I had a really effective (and fun) history teacher in seventh grade.  Her students did so well that observers from the school district and other educators came into her class to find out what made her so effective.

By the time I reached seminary, all those fun days in history forgotten and replaced by prototypical history professors and courses.  And seminary did nothing to change my impression of history.  My professor was dry, bored, and boring.  And his textbook was worse.  So after graduation,I relegated my church history texts to the bottom shelf and I wanted nothing to do with any historical or even biographical book.

But over the past years, I have increasingly gravitated to old works.  I have particularly benefited from reading the Puritans.  And as I have read them, I also began picking up some different histories and biographies.  And like Mikey, I liked it!  Now I rarely visit a book store that I don’t include a stop at the church history section where I look for new authors and new biographies.

So why have I developed an appreciation for history and biography?  Here are a few reasons:

  • Biography allows me to see how other believers have applied and lived biblical Christianity well.  The older I get, the fewer contemporary examples there are to guide me through the labyrinths of life.  History and biography encourage me with real-life illustrations godly living.  Others have wrestled with life issues and experienced the sufficiency of Scripture to guide them.  Biography reminds me that like Elijah and his 7000 prophets, I am not alone in my quest to follow hard after God.
  • Biography demonstrates that failure is not final.  All men sin and fail and fall and God still redeems sin and uses redeemed sinners to accomplish His purposes.  There are other Jonahs and Peters and Marks — and God used them and He might use me similarly.
  • Biography illustrates that God uses people of differing gifts and maturity to accomplish His purposes.  Not all his successful servants were the same.  Moses and Paul didn’t talk well, though they were dynamic leaders.  Peter talked well, though he was somewhat impetuous.  Jeremiah and Elijah were prone to depression and discouragement.  Job was alone in his trek (or at least he probably wished he was alone!).  The lesson from Scripture and history is that not all godly people are the same.  They have differing personalities and abilities, but they have the same God who sovereignly uses them to accomplish His purposes.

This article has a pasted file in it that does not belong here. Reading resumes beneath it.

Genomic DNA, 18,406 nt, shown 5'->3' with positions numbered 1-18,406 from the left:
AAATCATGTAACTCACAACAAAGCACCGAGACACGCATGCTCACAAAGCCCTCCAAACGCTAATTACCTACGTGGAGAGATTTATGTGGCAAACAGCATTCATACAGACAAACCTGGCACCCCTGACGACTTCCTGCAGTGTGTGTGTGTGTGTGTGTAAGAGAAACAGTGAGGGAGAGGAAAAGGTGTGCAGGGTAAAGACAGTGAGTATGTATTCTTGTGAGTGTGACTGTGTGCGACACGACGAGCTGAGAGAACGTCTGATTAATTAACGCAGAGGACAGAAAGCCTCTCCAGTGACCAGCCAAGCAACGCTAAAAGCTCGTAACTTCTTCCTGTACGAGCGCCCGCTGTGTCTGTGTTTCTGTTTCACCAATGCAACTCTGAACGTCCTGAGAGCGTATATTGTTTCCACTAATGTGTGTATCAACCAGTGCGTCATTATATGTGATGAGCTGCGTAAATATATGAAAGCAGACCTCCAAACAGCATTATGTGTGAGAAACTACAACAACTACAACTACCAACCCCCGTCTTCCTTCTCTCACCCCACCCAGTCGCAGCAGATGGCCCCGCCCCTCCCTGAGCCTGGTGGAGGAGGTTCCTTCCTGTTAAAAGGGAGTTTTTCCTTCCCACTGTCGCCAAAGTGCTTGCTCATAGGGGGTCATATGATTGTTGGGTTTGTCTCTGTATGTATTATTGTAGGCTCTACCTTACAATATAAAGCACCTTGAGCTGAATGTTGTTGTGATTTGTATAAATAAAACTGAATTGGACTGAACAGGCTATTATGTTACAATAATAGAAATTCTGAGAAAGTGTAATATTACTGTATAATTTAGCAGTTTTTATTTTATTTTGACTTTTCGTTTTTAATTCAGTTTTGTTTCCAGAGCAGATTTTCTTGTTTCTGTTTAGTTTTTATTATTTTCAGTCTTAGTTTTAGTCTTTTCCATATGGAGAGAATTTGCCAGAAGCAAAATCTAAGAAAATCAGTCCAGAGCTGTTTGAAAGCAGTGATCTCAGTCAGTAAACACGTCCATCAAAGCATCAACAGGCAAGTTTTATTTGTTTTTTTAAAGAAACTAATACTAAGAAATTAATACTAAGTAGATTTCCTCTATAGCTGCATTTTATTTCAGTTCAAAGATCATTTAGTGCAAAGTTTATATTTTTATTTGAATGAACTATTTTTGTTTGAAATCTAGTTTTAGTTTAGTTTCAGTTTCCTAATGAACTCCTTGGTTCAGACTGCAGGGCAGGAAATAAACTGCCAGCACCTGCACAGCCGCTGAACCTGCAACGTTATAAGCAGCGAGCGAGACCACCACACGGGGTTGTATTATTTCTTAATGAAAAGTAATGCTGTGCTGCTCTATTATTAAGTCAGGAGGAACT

• There is “fellowship” to be had with dead saints.  J. I. Packer said it well when he wrote, “Learning from the heroes of the Christian past is…an important dimension of…edifying fellowship for which the proper name is the communion of saints.  The great Puritans, though dead, still speak to us through their writings, and say things to us that we badly need to hear at this present time.”  We learn from the dead heroes of our faith.

So go to your book shelf, pick out a good biblical biography or history and learn from a dead believer what it means to live like Christ.

[Or, if you don’t have such a book on your bookshelf, pick up a copy of this month’s GBC book of the month, The Roots of Endurance:  Invincible Perseverance in the Lives of John Newton, Charles Simeon, and William Wilberforce, to get you started on the journey to learning to love history and biography.]